First Cohort of 12-Month Program Overcomes Pandemic Challenges
Becoming a nurse in one year sounds like an impossible task. But the 53 graduates of the first 12-month BSN cohort at the University of Tennessee Health Science Center achieved that goal during the COVID-19 pandemic and attained a 100-percent first-time pass rate on the National Council Licensure Exam-RN® (NCLEX).
“This first-time NCLEX pass rate is a testament to the resilience and dedication of our faculty, staff, and students,” said Wendy Likes, PhD, DNSc, APRN-Bc, FAANP, dean of the College of Nursing. “To have achieved this during a pandemic, when many challenges were presented, is remarkable.” The national average for first-time NCLEX pass rates was 87.53 percent in 2020, according to the National Council of State Boards of Nursing, Inc.
UTHSC’s accelerated, 12-month BSN program seeks students who already hold a bachelor’s degree in a non-nursing field. The BSN cohort that graduated from UTHSC in August, 2020, was also the first group to use the concept-based curriculum introduced by faculty last year. “We made a conscious decision to use concepts to drive our curriculum to enhance clinical decision-making and reduce content overload,” said Randy Johnson, PhD, RN, the BSN program director and an associate professor in the College of Nursing.
Dr. Johnson attributes the students’ perfect NCLEX pass rate to the concept-based curriculum. “The curriculum was developed by faculty to address priority concepts and exemplars that are most reflective of the current clinical practice,” he said. This curriculum focuses on linking overarching concepts to a variety of disease processes and allows students to apply similar actions to different situations, he said.
The move to a concept-based curriculum is a trend in nursing education and represents a paradigm shift, according to the article, “Concept-Based Curriculum: A National Study of Critical Concepts,” published in the journal “Nurse Educator” in 2019. Such a curriculum focuses more on higher-order thinking than memorization.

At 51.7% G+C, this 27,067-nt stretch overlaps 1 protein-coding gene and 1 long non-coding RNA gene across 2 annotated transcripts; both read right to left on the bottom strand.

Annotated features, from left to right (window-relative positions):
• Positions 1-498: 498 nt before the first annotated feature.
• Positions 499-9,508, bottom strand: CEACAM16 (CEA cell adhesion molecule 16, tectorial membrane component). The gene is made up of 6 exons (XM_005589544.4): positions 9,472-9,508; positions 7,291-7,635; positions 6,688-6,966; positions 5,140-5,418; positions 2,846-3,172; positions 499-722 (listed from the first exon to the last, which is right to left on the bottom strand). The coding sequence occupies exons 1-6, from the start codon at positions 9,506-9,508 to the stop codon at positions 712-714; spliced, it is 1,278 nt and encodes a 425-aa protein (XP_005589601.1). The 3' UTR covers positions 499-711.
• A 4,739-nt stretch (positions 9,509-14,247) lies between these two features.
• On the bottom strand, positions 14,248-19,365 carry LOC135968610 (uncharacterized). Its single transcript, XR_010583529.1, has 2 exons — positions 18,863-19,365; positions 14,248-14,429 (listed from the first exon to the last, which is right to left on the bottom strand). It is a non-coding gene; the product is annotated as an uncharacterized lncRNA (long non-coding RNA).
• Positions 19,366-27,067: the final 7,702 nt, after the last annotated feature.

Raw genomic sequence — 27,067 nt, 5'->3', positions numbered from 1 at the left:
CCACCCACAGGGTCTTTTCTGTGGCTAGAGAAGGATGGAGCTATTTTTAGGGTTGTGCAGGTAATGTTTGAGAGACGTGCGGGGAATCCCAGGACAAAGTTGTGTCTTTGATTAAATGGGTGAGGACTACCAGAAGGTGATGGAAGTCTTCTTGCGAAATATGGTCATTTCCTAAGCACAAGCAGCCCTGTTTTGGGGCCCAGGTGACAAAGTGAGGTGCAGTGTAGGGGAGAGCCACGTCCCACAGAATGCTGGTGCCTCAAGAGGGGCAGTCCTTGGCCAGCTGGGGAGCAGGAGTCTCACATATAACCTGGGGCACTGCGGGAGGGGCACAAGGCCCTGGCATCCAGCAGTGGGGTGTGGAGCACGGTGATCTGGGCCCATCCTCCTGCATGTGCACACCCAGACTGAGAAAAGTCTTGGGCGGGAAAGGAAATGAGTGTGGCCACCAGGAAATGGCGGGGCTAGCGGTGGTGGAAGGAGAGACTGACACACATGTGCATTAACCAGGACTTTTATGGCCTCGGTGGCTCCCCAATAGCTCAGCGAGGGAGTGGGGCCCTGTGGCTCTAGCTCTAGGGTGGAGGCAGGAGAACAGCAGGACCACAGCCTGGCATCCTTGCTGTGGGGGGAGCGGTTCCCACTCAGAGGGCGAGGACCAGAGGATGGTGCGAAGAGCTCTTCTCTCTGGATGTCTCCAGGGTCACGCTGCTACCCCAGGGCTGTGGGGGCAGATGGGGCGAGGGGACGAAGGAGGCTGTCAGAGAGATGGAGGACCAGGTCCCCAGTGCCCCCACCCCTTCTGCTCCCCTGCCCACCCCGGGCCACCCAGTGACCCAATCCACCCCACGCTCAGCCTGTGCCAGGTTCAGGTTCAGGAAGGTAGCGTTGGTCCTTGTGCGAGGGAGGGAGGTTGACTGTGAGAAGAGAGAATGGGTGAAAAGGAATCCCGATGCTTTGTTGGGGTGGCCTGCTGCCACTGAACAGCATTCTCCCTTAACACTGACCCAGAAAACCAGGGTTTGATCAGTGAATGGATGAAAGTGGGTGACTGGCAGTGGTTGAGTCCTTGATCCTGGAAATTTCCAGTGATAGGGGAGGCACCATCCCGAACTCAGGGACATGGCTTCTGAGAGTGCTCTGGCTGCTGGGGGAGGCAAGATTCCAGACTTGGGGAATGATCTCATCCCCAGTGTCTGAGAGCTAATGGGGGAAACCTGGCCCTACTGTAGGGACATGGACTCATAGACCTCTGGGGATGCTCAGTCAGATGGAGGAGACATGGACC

When the COVID-19 pandemic occurred in the middle of the 12-month program, the faculty quickly pivoted to remote teaching, Dr. Johnson said. Classes were still live, but were done virtually. The college also worked hard to ensure that students could continue their clinical education, which typically occurs in the hospital setting.
When personal protective equipment in the hospitals became a concern, the college transitioned to virtual clinical experiences for students. But faculty continued to work closely with clinical partners, and the UTHSC College of Nursing was one of the first nursing programs in Memphis to return to in-person clinical rotations, Dr. Johnson said. The college took extra steps to ensure student and patient safety, such as pre-clinical testing for COVID and adherence to Centers for Disease Control guidelines for quarantining and retesting.
The college enrolls students in the 12-month BSN program twice a year, in the fall and spring. The next application cycle for the BSN program opens January 15 and closes May 15, 2021, for program entry in August.
UTHSC has a legacy of leadership in nursing education. It was the first college of nursing in Tennessee, as well as the first to offer a PhD in Nursing Science and a Doctor of Nursing Practice program (DNP) in the state. The college was among the first in Tennessee to offer a BSN program, initiating the traditional BSN program in 1950.
“Our programs at UTHSC College of Nursing have always been cutting edge, and we are proud to offer this accelerated program to produce much-needed nurses to care for our community, particularly during this time,” Dr. Likes said.